Goldwater-Nichols: The Need for Debate( )

1 edition published in 1994 in English and held by 0 WorldCat member libraries worldwide

On 1 October, 1986, President Ronald Reagan signed into law the Defense Reorganization Act of 1986, otherwise known as the Goldwater-Nichols Act It was the culmination of a four-year debate, from the disclosure of significant problems with the Joint Chiefs of Staff (JCS) system by then-chairman General David Jones, USAF, to the final conference bill that became law. Throughout the process, the Navy Department (Navy and Marines), under the leadership of Secretary John Lehman, led the effort to defeat the bill. Though the Navy has come onboard with Goldwater-Nichols faster and to a greater extent than any of the other services, many of the arguments articulated by Lehman and his cohorts remain of concern. They have not been satisfactorily answered, and bear detailed analysis and debate. Based on numerous interviews with key officials, this essay reviews the inside politics of the Goldwater-Nichols Act, then summarizes the Navy's arguments against it. A brief assessment is then provided to look at Navy's arguments in light of the effort of the defense organization to implement the main provisions of the act Finally, some concluding remarks outline serious questions about the course we are on in defense organization, and the implications of that course for the country. Constrained in both space and time, the purpose of this paper is limited to an outline of the events, and to the encouragement of a frank, open and rigorous debate on the direction we are headed Complacency is to be avoided; intelligent discourse, sometimes critical, sometimes not, is to be welcomed as a strengthening and constructive element. If that discourse is ever strangled because of dogmatism, rigidity, or centralization, then great concern will be fitting, but, perhaps, also too late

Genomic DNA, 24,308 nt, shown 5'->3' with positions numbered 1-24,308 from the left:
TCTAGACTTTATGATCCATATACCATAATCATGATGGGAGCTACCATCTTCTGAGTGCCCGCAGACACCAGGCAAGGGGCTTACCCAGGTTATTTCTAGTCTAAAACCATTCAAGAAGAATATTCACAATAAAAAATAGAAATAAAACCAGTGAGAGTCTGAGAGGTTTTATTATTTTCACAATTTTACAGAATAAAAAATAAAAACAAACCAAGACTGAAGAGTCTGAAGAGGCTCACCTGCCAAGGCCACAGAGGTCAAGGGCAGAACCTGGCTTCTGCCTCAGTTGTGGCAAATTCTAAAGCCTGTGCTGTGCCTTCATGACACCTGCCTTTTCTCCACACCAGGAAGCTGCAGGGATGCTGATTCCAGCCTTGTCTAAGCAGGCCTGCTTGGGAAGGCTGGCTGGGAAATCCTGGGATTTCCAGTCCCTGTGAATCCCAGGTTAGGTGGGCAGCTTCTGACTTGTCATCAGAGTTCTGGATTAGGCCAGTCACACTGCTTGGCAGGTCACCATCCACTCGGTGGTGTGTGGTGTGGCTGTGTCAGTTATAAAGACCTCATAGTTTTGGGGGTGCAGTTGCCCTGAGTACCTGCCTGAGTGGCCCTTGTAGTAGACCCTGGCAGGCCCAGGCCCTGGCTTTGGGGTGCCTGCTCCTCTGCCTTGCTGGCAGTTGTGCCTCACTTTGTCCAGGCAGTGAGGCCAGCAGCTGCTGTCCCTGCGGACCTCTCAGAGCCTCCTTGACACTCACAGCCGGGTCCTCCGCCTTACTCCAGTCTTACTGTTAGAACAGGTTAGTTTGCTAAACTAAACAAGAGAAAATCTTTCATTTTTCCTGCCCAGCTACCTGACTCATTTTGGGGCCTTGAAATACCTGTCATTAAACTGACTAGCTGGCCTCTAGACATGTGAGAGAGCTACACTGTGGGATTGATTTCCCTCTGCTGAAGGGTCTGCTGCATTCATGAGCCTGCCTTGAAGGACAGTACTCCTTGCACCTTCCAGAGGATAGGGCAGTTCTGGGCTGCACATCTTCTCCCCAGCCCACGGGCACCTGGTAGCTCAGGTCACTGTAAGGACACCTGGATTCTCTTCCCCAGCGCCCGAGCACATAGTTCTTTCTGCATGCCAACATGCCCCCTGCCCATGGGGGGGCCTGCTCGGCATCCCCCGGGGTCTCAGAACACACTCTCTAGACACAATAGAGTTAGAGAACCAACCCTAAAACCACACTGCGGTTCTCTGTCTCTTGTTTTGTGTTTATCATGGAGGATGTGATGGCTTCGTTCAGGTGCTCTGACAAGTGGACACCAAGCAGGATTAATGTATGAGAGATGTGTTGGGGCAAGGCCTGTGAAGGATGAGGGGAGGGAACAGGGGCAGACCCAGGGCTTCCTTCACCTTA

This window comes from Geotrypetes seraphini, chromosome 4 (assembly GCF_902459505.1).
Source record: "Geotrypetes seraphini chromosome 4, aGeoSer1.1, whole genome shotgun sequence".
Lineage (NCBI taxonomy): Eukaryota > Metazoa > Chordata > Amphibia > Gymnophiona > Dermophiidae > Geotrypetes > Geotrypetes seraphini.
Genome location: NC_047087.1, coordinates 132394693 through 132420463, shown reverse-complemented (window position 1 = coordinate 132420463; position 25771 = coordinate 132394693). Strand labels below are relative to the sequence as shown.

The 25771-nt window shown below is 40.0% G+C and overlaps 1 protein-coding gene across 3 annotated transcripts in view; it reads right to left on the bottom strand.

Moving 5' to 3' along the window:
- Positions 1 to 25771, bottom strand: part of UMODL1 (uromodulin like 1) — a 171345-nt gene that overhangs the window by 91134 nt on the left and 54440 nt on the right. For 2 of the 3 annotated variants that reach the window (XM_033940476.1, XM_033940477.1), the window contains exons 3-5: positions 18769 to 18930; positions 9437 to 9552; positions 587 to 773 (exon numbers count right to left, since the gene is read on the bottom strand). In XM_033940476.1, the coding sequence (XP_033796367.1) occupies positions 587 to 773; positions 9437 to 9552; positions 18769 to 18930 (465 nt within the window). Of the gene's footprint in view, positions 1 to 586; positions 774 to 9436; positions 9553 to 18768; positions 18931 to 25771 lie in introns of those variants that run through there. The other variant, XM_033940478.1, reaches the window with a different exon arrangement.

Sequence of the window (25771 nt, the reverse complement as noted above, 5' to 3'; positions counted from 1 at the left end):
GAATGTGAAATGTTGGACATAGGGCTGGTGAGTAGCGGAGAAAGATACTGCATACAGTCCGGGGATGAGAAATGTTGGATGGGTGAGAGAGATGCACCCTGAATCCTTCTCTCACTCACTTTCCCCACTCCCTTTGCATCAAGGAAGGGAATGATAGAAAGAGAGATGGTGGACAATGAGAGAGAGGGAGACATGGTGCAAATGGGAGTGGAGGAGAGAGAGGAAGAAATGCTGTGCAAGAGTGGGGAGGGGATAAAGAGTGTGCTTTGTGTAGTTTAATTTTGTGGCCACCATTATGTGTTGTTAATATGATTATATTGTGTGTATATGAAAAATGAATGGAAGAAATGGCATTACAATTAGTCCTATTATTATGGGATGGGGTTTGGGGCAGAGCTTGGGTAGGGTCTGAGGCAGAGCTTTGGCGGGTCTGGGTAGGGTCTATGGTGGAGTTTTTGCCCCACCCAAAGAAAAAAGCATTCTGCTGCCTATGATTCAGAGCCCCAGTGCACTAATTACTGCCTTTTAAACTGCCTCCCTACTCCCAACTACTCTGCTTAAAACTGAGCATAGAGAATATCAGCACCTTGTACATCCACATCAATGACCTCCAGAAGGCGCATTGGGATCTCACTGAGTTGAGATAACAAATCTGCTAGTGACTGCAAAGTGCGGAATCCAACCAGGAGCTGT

Military Theory and Peace Enforcement Operations( )

1 edition published in 1994 in English and held by 0 WorldCat member libraries worldwide

As suggested above by Secretary of Defense Les Aspin, there is a very real uncertainty surrounding the ongoing debate over methods to resolve a growing number of internal conflicts that plague our world. It permeates all levels of America's policy-making elite. Statements made with a similar flavor have been delivered by several key administration spokesmen, including President Clinton himself. The situation is too new and the conditions are changing too rapidly. Right now there simply are no answers. What we have seen so far during the Clinton administration is an effort at damage control as crises crash in upon decision makers. Little time has been available to step back from the problem and attempt to develop some sort of theoretical mechanism that could put order into the world community's efforts to stem the tide of violence and war